The pictures of students fully engaged in their library spaces are infectiously cheery. However, do not overlook perhaps the most serious point in the presentation: that 23% of our students reported this year that their school library was "their sole provider of books."

When you have a moment, please view the presentation for yourself. (By downloading it and opening it in Powerpoint, you will be able to view the comments that go along with the pictures.) It reminds me why when I was little, I dreamed of one day becoming a librarian.

Monday, April 11, 2016

Meetings, Meetings, Meetings...

Faithful readers, does it seem to you that no sooner does one meeting summary appear in this space, two more meetings need to be previewed?

Now imagine attending all those meetings as well... it's a busy spring here at Unit 4!

First, I call your attention to two meetings taking place this week:

4/11/16 Board Meeting 6:00pm [yes, tonight]

We meet in the Mellon Building, 703 S. New St. (next to South Side Elementary School) at 5:30pm, with the Open Session beginning closer to 6:00pm. Members of the public are welcome to observe, and to address the Board (for up to 3 minutes) during the designated public comment period. You can find the meeting agenda here. (Be sure to click on each agenda item to bring up additional information or description, including any attached documents.)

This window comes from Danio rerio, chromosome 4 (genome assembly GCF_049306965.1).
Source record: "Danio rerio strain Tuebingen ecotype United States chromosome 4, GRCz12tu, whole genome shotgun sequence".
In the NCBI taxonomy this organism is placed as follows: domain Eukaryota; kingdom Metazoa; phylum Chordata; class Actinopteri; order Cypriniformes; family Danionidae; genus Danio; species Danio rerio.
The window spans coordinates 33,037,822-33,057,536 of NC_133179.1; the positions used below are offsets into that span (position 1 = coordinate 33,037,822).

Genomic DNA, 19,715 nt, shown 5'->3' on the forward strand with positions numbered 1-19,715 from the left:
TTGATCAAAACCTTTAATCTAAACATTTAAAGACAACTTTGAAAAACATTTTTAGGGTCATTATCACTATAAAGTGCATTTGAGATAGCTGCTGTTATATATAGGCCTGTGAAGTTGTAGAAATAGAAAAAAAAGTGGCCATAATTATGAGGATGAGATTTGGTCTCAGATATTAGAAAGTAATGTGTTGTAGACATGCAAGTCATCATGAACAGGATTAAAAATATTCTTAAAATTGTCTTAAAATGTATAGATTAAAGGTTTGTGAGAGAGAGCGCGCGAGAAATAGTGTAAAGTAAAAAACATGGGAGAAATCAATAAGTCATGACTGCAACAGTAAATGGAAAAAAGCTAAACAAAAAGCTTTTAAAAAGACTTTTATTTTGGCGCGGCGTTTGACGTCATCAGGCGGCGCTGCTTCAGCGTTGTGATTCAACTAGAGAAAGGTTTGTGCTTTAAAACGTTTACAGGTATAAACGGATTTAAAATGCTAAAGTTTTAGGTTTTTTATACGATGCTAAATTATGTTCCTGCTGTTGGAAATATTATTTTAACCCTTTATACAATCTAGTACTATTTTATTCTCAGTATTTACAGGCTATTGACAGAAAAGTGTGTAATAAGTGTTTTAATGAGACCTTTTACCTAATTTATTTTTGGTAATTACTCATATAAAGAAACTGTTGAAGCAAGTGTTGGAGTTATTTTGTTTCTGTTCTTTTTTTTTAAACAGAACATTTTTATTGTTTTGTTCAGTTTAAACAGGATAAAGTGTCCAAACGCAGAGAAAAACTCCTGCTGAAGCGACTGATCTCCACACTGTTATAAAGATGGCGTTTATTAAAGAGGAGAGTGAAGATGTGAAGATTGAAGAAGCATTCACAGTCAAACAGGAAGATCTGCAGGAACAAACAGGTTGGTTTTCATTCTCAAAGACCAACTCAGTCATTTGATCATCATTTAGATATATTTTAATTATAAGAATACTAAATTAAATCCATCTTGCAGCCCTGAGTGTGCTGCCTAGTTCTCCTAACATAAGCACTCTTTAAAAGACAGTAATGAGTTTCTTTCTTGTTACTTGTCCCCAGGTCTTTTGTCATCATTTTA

At this regular meeting of the Board, we are looking forward to two Staff Spotlight recognitions from March and April: teachers Janet Rosenberger (Barkstall) and Christine Creek (Central). Other highlights will include presentations from two organizations that provide invaluable support to our schools and our children: the Champaign Urbana Schools Foundation (CUSF) and Feeding Our Kids.

As Nicole Lafond reported in this morning's News-Gazette, we will also vote on one additional purchase option: on a property at 607 W. Church St., adjacent to the Hurst properties previously optioned near the current Central High School. While purchasing such options continues to enable public conversation about expanding Central at its current location (without purchasing the actual properties), they also support the Board's long-term commitment to maintaining an educational facility at the Central location even if the public eventually chooses to build that new high school elsewhere.

4/14/16 Tier Two Facilities Meeting 7:00pm (also in the Mellon Building, 703 S. New St.)

As always, the agenda will be posted here and public comment will be solicited from the audience both at the start and end of the meeting; video of the meeting will be available here.

This week our architect and construction management team will flesh out more detail for different scenarios for Central High School, including some long-awaited (but still preliminary!) numbers.